A Microsoft coupon bonanza for Novell? Not really

Novell's Microsoft-related revenue is still significant, but comparatively speaking, it's in decline.

Ed Moltzen writes headlines an article with "Microsoft's Coupon Money Boosts Novell's Linux Numbers," which is true on its face, but not as interesting under the covers. Justin Steinman, Novell's head of Linux marketing, had told me a week ago that Novell's "non-Microsoft- related Linux business is growing."

This remains true. While Novell continues to redeem its Microsoft coupons for a healthy amount of money, the relative amount of money attributable to Microsoft is in decline.

Moltzen notes that Novell had $16 million in Microsoft coupons (quoting Novell's Ron Hovsepian, who said "To date, we have invoiced $157 million, or 65 percent of the original five-year, $240 million agreement," up from $141 million the quarter before), which is actually down year over year in Q2 2008 for Microsoft, while Novell had $22 million in non-Microsoft Linux revenue in Q2 2008, which is up year over year.

So, yes, Novell continues to make money from the Microsoft deal. But the value of that deal is decreasing over time as Novell begins to stand on its own. This is good news for Novell and for the industry, and seems to be having an effect. One small data point? My own company, Alfresco, is seeing an uptick in SUSE Linux Enterprise Server demand, and none of my customers are suggesting it has anything to do with Microsoft.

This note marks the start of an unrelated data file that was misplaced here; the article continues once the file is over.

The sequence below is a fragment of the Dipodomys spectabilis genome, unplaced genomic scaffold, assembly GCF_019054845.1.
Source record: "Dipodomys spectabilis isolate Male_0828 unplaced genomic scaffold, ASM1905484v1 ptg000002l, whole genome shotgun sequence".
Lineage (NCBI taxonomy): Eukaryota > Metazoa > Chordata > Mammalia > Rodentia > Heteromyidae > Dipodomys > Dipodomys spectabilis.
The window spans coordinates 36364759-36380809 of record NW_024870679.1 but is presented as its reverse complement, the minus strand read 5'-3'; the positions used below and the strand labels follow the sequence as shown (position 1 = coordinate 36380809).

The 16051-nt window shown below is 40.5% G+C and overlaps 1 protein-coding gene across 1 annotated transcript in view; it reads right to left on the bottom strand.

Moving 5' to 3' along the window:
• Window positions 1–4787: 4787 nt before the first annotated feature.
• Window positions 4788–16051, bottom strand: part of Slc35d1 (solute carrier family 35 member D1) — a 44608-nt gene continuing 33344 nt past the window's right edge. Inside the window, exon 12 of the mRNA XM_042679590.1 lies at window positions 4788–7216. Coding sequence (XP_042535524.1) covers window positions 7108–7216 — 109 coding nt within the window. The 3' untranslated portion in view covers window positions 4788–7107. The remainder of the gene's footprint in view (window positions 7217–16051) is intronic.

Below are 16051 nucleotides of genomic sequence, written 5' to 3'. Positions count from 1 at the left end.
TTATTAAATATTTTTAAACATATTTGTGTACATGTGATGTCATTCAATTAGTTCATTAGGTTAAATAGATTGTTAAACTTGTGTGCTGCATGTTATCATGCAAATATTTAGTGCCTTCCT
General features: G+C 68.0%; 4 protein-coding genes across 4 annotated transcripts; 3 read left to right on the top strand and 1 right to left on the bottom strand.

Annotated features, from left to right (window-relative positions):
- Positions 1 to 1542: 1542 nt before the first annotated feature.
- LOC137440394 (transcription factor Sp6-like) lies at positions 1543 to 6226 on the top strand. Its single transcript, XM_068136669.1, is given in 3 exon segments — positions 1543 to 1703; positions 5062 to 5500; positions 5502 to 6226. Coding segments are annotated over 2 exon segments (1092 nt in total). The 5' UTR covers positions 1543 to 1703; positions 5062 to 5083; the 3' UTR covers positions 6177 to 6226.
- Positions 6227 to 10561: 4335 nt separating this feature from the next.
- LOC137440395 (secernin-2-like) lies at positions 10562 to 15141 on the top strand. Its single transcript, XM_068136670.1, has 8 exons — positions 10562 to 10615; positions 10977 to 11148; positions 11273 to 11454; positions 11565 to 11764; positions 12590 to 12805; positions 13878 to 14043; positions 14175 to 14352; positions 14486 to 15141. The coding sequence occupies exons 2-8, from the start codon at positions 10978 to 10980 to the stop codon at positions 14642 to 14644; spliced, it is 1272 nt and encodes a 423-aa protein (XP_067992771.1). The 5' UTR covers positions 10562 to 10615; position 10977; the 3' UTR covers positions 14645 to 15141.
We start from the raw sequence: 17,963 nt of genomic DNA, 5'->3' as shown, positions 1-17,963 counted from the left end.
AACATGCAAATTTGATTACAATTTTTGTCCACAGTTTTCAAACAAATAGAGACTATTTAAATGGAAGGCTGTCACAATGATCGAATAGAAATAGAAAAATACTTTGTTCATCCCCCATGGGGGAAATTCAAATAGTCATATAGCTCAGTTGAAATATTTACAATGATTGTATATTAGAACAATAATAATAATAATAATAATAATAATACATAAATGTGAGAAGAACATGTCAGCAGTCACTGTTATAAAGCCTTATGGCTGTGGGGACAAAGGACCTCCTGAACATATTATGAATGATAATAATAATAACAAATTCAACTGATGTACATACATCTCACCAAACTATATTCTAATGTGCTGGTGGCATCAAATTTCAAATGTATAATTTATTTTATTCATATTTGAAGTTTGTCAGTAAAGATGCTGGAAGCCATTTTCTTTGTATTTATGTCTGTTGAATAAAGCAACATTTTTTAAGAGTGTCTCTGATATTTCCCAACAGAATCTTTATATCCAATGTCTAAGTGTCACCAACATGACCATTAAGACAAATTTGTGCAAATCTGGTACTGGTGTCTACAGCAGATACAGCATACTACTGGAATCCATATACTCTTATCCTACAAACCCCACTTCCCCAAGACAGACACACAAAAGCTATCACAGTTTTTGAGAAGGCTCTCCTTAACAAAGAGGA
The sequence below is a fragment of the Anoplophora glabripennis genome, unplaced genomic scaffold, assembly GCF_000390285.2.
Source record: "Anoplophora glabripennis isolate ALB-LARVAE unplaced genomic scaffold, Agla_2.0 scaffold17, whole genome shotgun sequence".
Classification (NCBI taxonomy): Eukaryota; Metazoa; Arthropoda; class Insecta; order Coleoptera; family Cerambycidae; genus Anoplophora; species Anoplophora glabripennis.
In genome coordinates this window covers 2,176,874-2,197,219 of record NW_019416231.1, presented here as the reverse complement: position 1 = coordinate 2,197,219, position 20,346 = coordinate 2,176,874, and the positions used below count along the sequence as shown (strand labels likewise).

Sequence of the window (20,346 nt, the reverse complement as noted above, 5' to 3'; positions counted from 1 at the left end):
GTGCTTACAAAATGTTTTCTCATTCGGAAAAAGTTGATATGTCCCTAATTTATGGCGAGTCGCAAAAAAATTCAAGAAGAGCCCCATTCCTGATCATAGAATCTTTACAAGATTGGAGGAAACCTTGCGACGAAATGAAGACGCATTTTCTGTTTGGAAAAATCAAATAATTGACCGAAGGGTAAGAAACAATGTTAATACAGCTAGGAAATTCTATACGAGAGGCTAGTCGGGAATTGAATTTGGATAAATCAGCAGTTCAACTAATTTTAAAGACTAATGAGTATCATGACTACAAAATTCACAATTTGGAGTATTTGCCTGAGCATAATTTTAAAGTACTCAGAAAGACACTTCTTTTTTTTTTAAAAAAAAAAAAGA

Instead, it has everything to do with open source.

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About the author

    Matt Asay is chief operating officer at Canonical, the company behind the Ubuntu Linux operating system. Prior to Canonical, Matt was general manager of the Americas division and vice president of business development at Alfresco, an open-source applications company. Matt brings a decade of in-the-trenches open-source business and legal experience to The Open Road, with an emphasis on emerging open-source business strategies and opportunities. He is a member of the CNET Blog Network and is not an employee of CNET. You can follow Matt on Twitter @mjasay.

     

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